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14-06-13, 11:56 #1
Why aren't we having a wheel size debate on BM?
Odd isn't it. Frankly, watching the other sites it would appear that the summary is the 29 is better / rolls easier for longer flatter sections, 26 for the tight and twisty's and 650b for a compromise of both (either good or bad depending on your view). I'm interested to see that the new Trek Fuel / Remedy frames have been altered to provide and overall 26 wheelbase yet with 29er wheels, not sure what that proves?
However, I'm beginning to accept / get bored of the arguments with the conclusion actually being (with the exception of long distance non technical riding in favour of the 29er) the difference for Joe average is pretty negotiable.
What are your thoughts?
14-06-13, 12:00 #2
we did have one, and agree it was all as you said above really.
14-06-13, 13:17 #3
I think you've got the riding technical stuff ona 29er bit very wrong! but then again riding technical stuff 'is not about the bike'.
I'm certain 650b will become the future.
No idea about Downhill or All mountain bikes, I'm sure if they can make the bigger wheels stiff/burly enough to cope with the World Cup Courses without being stupid heavy they will start changing over.
14-06-13, 13:33 #4
As I've mentioned before, one of the main reasons I've been saying 650b is coming for years was following a chat with some very respected frame builders (from Fat Chance & Klein) at a bike show back in the mid-nineties. They all agreed that it was the best start point for frame design & build but were stuck with 26" as that was the accepted 'standard' by default.
with regard to the 'discernable difference' argument, I see that as no different to the same discussion re suspension travel i.e. why is 120mm better than 100mm? Many 29er evangelists have stated that the difference in wheel size equates to 30-40mm of travel in the way it deals with lumps & bumps so it's fair to assume the 'in between' size would be aroung half that. This suggests that a 650b with 100mm travel could ride like a 26er with 120mm but gives the builder more control over angles, strength requirements, weight etc.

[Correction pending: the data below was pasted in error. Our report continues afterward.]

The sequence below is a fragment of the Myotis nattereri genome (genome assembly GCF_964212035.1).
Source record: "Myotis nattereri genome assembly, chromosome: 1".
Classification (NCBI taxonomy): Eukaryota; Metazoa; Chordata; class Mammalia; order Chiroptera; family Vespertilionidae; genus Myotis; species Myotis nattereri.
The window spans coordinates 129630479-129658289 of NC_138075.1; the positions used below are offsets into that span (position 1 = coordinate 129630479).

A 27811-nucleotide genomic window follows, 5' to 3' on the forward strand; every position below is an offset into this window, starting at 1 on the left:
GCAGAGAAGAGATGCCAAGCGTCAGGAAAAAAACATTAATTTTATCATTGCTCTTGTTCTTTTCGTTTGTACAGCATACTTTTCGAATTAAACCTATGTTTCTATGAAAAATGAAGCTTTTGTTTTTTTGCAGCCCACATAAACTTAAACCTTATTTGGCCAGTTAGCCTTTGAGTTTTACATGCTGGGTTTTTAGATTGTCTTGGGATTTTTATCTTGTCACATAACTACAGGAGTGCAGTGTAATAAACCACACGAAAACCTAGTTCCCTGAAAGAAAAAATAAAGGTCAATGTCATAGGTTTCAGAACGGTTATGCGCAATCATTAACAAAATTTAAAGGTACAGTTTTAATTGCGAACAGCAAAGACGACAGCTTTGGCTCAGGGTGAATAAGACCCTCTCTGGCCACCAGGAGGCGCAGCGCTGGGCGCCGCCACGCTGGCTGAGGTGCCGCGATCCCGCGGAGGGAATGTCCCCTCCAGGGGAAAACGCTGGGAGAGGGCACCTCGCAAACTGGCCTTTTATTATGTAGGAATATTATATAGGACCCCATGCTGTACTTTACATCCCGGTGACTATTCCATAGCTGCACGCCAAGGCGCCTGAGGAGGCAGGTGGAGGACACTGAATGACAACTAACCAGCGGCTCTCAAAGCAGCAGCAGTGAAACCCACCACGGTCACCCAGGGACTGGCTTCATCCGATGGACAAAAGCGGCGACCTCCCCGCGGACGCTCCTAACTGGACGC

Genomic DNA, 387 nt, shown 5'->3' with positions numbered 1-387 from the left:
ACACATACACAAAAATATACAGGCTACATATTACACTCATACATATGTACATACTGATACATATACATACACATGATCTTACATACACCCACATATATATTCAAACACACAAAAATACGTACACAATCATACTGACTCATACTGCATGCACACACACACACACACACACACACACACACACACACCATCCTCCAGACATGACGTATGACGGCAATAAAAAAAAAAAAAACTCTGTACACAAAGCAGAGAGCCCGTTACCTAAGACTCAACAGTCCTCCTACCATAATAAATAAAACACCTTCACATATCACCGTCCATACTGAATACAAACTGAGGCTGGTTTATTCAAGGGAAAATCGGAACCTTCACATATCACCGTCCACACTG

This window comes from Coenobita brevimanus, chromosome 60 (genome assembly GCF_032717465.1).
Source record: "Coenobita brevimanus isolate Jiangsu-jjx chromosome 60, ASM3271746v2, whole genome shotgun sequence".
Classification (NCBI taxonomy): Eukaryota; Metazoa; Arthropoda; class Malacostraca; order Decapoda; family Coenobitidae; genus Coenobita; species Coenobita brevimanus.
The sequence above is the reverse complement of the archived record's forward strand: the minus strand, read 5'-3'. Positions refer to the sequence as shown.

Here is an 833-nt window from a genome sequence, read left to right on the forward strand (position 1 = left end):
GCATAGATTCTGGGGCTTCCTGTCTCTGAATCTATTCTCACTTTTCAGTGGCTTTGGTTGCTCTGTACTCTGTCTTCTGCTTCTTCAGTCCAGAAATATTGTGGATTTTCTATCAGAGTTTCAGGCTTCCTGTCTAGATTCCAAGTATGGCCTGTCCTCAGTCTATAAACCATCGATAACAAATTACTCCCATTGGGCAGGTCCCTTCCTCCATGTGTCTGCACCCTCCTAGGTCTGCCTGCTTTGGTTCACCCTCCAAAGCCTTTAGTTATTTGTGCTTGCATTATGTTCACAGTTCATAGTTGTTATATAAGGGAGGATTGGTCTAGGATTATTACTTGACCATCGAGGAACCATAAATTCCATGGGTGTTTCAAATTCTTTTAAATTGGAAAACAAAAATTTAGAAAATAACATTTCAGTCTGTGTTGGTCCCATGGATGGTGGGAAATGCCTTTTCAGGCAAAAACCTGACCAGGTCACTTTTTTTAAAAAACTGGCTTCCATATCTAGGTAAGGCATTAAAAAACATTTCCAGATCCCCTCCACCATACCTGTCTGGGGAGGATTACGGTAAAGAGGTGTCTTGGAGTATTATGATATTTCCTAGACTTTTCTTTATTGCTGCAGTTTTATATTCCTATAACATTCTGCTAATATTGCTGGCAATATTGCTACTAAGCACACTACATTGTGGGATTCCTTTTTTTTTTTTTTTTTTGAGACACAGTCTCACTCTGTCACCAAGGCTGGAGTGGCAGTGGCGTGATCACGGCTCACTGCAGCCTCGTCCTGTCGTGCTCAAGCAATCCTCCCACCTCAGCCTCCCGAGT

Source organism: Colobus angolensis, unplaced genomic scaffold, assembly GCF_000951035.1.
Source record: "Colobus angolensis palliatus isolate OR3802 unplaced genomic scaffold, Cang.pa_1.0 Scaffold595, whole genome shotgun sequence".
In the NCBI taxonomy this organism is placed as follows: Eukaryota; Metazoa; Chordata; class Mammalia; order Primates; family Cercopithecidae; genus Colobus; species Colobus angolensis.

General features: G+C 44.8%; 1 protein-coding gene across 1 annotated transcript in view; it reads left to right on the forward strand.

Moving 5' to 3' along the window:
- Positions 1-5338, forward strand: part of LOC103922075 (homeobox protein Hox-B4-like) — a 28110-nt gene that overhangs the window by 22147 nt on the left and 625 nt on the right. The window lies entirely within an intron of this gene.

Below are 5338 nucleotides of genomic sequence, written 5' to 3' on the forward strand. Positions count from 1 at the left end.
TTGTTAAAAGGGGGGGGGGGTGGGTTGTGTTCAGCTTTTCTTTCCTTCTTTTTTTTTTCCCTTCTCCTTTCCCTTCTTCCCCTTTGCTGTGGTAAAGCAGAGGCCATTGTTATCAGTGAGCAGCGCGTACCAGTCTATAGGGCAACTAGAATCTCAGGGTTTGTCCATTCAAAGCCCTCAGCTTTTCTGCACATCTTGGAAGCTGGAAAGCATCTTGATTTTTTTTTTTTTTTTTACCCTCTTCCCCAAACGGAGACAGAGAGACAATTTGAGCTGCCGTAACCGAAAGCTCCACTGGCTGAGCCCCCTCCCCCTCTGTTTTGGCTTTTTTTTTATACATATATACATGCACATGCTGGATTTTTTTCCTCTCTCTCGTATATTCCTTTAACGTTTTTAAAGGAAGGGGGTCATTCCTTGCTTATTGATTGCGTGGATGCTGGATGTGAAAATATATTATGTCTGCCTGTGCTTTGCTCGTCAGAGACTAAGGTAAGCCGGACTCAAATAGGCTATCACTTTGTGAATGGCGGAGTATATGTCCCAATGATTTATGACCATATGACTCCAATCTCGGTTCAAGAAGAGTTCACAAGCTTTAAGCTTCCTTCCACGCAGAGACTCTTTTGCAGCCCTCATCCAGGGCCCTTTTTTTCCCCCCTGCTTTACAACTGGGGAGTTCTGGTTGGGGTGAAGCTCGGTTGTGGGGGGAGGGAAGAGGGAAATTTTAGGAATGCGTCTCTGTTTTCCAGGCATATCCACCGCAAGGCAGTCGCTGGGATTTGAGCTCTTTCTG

The conspiracy theory from the U.S. surrounding the advent of 29ers is well known already but every time I see another 650b based product mentioned it actually gains credibility.
At the end of the day. there are so many 26" bikes in the world that it'll be a very long time before they become obselete. 29ers on the other hand, may be the victims in all of this...
14-06-13, 13:48 #5
14-06-13, 14:22 #6
*Has a think................................nope, don't give a toss as, at my age, I won't be looking towards minor improvements in performance. In 10yrs time, riding at all will be an acheivment!*
14-06-13, 14:31 #7
I also seem to recall that Pat Clark (of Clark-Kent Frames) advocated the 650b & may have produced a Ti frame which could take them.
14-06-13, 16:11 #8
All I know about 29ers is that a couple of pals have got them and their performance up hills has completely improved. So much so that I recently vowed to get fit enough to beat them on my 30lb Epic and know that I was fit.
So (I am a bit over competitive you see!), I started pushing a few training rides recently and then last week on a 25mile ride out to Holmbury hill, I started to push and they started to whine and finally fell away......left them 200 yds behind!
So the moral of the story is that if you stick to your 26er, beat your mates on 29ers and you will feel great and they will feel shit! If they beat you on a 29er....its meaningless!
14-06-13, 16:51 #9
14-06-13, 18:50 #10
All I know is that a 26 incher with fuck off big tyres is effectively a 650b
14-06-13, 19:20 #11
But hey what do I know , I was touting the virtues of 29ers years ago when you lot were mostly heaping scorn on the idea .
14-06-13, 21:32 #12
650b is just a marginal difference over 26 that convinces people it doesnt have the turn in issues of a lwb 29.
Indeed it's not about the bike, it's about the marketing and probably more importantly like any bike without is components, about the frame.
14-06-13, 22:15 #13
Way too many assumptions there Stan . I was actually convinced of the advantages of the 29er by riding them , nothing more , at the Trek launch in 2011 in Austria when Gary Fisher himself got me to ride a 26in bike round a prepared circuit and then a 29er . I don't consider myself a "victim" because I have an open mind to new technology and am prepared to try out new ideas rather than reading various reviews and other peoples opinions then selecting what I want to believe and not believe to form my opinion .
14-06-13, 22:37 #14
In other news the child bought me one of those Park Workstands for Fathers day so I just rebuilt my Trek Elite hardtail...it feels like fucking BMX and about half the weight of my 29er! I'm racing ont he weekend but next opportunity I get I'm going to take both of them up to the forest and give them a jolly going thrashing.
Strava reckons I'm out and out faster on the 'Elite' but my legs feel i'm faster for less on the 'Reaction'.
I bet you £100 when I go back on the elite I'll be a 26er convert, for the grin factor alone.
15-06-13, 09:55 #15
the child bought me one of those Park Workstands for Fathers day
Precocious but bang on the money, your little 'un.
15-06-13, 10:22 #16
15-06-13, 10:27 #17
I'll be riding 26ers for a while as will most people. I realise that at certain points on a trail they are slower than a 29er and there are parts where they are quicker as I also find that my 3 MTB's cover the ground at different speeds.
Therefore why change unless you need a new bike ?
15-06-13, 11:18 #18
15-06-13, 17:28 #19
15-06-13, 17:55 #20
Nobby did you find a 9spd half link from somewhere?